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You're tired of your growing gut and various aches and pains, and you have made the decision that it's time to get into shape. Whether you used to work out or not, getting fit now can help you look and feel better. To help you stay motivated, you need to develop realistic fitness goals. When you were in your 20s and 30s your fitness goals may have included getting six-pack abs, but now that you're older your fitness goals may be more about health than physique.
Maintain a Healthy Weight
If you're carrying around excess weight, getting to and maintaining a healthy weight should be a priority. Nearly three in four men are overweight or obese, according to the Weight-control Information Network. Carrying excess body weight increases your risk of a number of health conditions, including heart disease, Type 2 diabetes, osteoarthritis and certain types of cancer. If you're overweight or obese, losing 10 percent of your current weight significantly reduces your risk of developing a chronic illness.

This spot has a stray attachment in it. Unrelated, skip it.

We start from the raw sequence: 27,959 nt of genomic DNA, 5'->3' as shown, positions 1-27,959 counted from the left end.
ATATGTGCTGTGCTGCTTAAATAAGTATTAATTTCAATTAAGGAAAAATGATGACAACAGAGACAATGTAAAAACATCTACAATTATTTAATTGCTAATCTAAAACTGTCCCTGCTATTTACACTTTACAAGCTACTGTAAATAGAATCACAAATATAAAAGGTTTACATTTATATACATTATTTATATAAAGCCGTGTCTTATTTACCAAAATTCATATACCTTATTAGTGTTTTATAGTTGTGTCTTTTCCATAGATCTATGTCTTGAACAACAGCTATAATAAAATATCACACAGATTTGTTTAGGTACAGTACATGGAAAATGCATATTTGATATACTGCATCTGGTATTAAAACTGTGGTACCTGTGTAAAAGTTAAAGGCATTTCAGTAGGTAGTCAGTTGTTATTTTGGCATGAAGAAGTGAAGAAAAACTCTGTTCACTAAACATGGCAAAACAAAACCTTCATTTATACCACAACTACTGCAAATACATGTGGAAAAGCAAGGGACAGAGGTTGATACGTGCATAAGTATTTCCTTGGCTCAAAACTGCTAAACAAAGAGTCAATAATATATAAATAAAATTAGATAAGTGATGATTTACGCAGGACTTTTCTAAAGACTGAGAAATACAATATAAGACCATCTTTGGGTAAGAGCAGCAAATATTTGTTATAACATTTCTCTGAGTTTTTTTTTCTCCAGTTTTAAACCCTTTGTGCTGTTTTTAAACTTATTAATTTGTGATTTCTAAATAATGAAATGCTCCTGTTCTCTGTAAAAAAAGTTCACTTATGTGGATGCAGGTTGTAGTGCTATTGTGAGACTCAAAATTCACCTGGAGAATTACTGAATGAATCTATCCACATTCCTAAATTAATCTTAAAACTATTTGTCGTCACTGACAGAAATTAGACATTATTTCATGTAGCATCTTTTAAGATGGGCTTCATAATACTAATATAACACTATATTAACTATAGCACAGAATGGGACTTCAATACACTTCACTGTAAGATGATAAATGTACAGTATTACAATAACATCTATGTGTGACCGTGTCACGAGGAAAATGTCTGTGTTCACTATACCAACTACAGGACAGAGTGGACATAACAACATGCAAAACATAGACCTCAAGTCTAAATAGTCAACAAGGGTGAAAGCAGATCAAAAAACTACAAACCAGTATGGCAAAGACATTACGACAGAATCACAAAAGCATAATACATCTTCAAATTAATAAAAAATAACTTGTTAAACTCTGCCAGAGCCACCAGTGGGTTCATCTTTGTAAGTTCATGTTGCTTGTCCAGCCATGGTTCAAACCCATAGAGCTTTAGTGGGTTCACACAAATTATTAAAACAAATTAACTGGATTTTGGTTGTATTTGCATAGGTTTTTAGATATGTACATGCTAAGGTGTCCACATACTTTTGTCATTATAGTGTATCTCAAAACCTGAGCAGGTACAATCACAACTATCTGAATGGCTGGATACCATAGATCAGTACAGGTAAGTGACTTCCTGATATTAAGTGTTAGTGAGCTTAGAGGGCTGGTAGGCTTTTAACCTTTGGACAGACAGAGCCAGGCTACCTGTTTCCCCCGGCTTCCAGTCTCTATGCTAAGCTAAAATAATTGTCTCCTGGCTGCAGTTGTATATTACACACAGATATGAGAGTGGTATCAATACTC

If you don't work out, as you get older your body starts to lose muscle and gain fat, and by the age of 65 you can lose up to 40 percent of your muscle mass, according to Dr. Richard DiCenso. Working out to build muscle not only gives you a lean, toned look, but also helps reduce aches and pains, improve strength and stamina and increase metabolism. Strength training and aerobic exercise both help build muscle.
Improve Heart Health
Heart disease is a serious health issue, responsible for more than 17 million deaths each year worldwide, according to the American Council on Exercise. By the time you're 40, you may already have heart disease risk factors such as high blood pressure or high cholesterol. Getting fit not only helps improve your blood pressure and cholesterol levels, but also helps your heart and lungs work more efficiently, delivering nutrients and oxygen throughout your body.
Eat A Healthier Diet
When you're trying to improve your fitness level, diet is just as important as exercise. Men have a harder time making changes to their eating habits because they often perceive healthy foods as "diet" foods, according to dietitian Juliette Kellow. To make the transition to a better diet a little easier, start with small changes such as adding a salad to your lunch and dinner meal or trading in your white bread for whole wheat. A healthy diet for men in their 40s should include plenty of fruits and vegetables, lean meats, low-fat dairy products, whole grains, legumes and lots of water.